Trying to explain why, even though it does not appear the Screen Actors’ Guild is actually going to strike anytime soon, I am frustrated with the lack of progress in the talks, is a little hard to explain.
The stalemate has brought all feature production to a grinding halt, and because of the weird timing of the pilot I’m on (even if it gets picked up, it won’t go for a few months, and almost all other TV in town has already started up), I had been looking to hop on a feature when it finishes in a couple weeks.
So, why is a stalemate a bad thing for feature films? Well, I’ll try to explain.
Were the Screen Actors’ Guild to strike, everything would shut down immediately because without actors, there is nothing to shoot. That’s the easy-to-explain, apocalyptic part.
In a stalemate, which is where we are now, the actors are not striking, but they have not signed a deal and could theoretically strike at any time.
With a stalemate, TV shows keep shooting because they have all the actors under contract for basically the entire year. Were a strike to happen, they would give the crew an unpaid hiatus for the duration of the strike, and then everyone would come back to work when it’s over (assuming a short strike of about a month or so, which everyone is).
With films during a stalemate, you run into the big problem of actor scheduling: While television shows have the principal actors under contract essentially year-round, every film has a very short window in which its principals are under contract.
For example, pulling a name that’s fun to type out of the air, let’s say Jake Gyllenhaal is scheduled to do a film that starts tomorrow, and finishes in early September. Then, he’s scheduled to go on to a second film that starts in mid-September.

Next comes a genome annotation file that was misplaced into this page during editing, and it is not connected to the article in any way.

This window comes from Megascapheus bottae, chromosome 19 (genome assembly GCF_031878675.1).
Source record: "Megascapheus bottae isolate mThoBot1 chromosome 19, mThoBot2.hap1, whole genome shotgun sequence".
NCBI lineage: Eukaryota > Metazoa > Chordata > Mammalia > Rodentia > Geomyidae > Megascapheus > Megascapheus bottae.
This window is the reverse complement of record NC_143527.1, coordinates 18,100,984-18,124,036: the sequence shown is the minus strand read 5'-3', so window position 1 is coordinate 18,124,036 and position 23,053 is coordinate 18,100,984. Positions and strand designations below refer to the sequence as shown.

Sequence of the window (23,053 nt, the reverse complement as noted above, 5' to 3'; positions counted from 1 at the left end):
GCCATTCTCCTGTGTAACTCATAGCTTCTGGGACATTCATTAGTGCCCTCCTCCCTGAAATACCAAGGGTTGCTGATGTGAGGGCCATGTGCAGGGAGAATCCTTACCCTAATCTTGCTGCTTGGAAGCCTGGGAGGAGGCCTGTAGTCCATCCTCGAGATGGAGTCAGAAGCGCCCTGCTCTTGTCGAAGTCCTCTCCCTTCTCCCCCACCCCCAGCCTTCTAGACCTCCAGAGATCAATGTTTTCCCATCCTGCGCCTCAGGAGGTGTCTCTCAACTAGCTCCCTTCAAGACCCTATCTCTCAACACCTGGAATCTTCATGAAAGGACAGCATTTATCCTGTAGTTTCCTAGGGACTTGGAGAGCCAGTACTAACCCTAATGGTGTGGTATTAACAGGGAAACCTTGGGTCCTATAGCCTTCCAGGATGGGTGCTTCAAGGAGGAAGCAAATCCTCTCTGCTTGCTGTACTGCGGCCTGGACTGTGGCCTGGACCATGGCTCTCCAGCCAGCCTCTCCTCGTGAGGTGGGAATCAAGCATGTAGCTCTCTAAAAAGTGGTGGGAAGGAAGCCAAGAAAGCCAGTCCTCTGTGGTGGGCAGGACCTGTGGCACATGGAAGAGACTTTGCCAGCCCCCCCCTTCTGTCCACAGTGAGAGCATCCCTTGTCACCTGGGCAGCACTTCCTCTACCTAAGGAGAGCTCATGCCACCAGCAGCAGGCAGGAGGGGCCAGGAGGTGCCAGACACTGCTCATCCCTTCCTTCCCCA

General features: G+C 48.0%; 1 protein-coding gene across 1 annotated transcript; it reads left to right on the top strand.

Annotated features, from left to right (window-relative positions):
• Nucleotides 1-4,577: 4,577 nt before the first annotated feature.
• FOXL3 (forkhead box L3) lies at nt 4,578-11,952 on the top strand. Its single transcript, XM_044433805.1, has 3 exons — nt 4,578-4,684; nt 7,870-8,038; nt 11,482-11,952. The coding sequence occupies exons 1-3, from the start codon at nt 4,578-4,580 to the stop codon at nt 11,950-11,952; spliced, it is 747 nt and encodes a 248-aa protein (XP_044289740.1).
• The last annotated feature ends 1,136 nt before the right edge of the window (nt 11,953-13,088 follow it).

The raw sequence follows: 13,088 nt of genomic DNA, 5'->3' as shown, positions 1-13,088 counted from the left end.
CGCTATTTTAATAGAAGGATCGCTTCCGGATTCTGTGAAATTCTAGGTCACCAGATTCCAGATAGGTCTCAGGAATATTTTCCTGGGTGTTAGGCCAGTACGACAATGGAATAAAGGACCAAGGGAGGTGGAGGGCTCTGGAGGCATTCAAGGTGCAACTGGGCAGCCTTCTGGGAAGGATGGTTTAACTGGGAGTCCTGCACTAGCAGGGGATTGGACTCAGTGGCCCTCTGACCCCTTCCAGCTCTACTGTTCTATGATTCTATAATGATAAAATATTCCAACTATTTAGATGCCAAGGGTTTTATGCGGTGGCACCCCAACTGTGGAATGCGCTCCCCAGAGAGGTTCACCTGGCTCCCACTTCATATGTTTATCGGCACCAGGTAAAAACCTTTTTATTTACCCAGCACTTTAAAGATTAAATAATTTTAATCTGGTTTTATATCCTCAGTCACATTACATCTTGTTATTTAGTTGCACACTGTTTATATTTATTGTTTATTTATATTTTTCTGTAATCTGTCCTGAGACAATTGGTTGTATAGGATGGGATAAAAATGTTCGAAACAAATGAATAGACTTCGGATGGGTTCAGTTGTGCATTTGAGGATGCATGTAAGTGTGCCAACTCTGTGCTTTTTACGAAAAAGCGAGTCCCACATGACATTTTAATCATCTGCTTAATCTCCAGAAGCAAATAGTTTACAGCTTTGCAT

If the actors strike, it will eat up all the time that he was on film #1, and they still lose him to film #2 in mid-September. The fact that the strike is happening does not push everything back, it just makes the time disappear.
Why is this a problem? Well, the main issue is that because a SAG strike could completely fuck up actors’ schedules, major films can’t get what’s called a completion bond.
This is a very large insurance policy that will pay the a substantial portion of the cost of production should the film not be completed for some reason beyond the control of production (actor is hit by a bus and/or drops dead in the middle of production, earthquake destroys Los Angeles during shooting, whatever).
The insurance companies don’t want to give completion bonds right now because if Gyllenhaal starts shooting film #1 and SAG strikes for a month in August, he will still have to move on to film #2 on the same schedule. Film #1 could potentially only be half-finished and largely unusable, and the insurance company would be on the hook for the money.
If you can’t get a completion bond (and right now, you can’t unless you have a waiver from SAG, which you can only get if you’re a small independent production not part of the AMPTP), the studio will not give you the money to make your movie.
So everyone on the features side is pretty much sitting tight, waiting for SAG to make a deal. Once they make a deal, plenty of stuff will start up, and hopefully many of us will be gainfully employed once again.
We’ll see what happens. Again, I’m in a bit of an odd spot with scheduling, but hopefully by the end of July this will get sorted out, and I’ll land on something or other. I’ll probably get an involuntary break of a month or so, but hopefully not much longer.
I hope that sort of clarifies for those of you who don’t have to deal with this glorious horseshit on a daily basis what’s happening and why, and why while people in LA are worried about this, most of the national entertainment press is pretty much ignoring it.